(1) The history of an ethnic group, as described in textbooks and instructional materials adopted in accordance with present law concerning textbooks and instructional materials;
(2) The impartial discussion of controversial aspects of history;
(3) The impartial instruction on the historical oppression of a particular group of people based on race, ethnicity, class, nationality, religion, or geographic region; or
(4) Historical documents that are permitted under present law, such as the national motto, the national anthem, the state and federal constitutions, state and federal laws, and supreme court decisions.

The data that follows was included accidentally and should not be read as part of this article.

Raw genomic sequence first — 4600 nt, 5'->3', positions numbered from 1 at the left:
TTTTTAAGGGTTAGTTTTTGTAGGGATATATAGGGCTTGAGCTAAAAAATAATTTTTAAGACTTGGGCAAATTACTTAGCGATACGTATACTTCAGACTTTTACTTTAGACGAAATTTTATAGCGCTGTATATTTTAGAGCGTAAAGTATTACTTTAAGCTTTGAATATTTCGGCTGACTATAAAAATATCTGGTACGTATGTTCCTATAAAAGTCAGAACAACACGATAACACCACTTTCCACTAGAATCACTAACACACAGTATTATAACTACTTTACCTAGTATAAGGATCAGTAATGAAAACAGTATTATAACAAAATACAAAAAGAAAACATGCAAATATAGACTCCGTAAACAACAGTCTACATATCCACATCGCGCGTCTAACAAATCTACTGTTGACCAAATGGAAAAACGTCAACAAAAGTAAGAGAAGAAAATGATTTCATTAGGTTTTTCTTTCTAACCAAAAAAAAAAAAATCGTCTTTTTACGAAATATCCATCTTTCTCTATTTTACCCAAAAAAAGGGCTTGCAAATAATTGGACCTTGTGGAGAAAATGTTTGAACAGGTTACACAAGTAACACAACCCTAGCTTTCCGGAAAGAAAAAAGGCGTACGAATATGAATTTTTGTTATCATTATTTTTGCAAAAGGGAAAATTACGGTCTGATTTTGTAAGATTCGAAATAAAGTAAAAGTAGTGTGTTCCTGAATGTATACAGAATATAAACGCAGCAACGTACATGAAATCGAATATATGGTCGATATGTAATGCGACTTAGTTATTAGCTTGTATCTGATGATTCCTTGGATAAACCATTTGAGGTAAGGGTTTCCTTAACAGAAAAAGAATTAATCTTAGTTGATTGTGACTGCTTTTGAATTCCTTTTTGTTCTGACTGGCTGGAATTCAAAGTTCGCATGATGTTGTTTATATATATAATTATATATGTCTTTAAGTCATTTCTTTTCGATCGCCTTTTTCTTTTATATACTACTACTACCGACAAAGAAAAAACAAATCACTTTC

This is the problem with trying to divest race from the study of history: you can't. First, the state wishes to limit the history of ethnic groups to what is "described in textbooks and instructional materials adopted in accordance with present law." This is another example of trying to sanitize history and virtually eliminate the voices of BIPOCs in the study of their own history. Limiting the study of "an ethnic group" to only the official materials adopted by the school district means the teacher can't bring in any outside diary entries, poetry, or literature that gives insight into the experiences of members of that ethnic group from the time period, presumably unless these materials present the same narrative as what is officially adopted "in accordance with present law." This legislation actually makes classroom instruction more biased than ever before because it guarantees that students are only getting one side of the story. The teacher can't promote outside ideas, which is one thing, but with this legislation the students aren't even allowed to explore outside ideas within the confines of the classroom. This feels like a frightening slippery slope.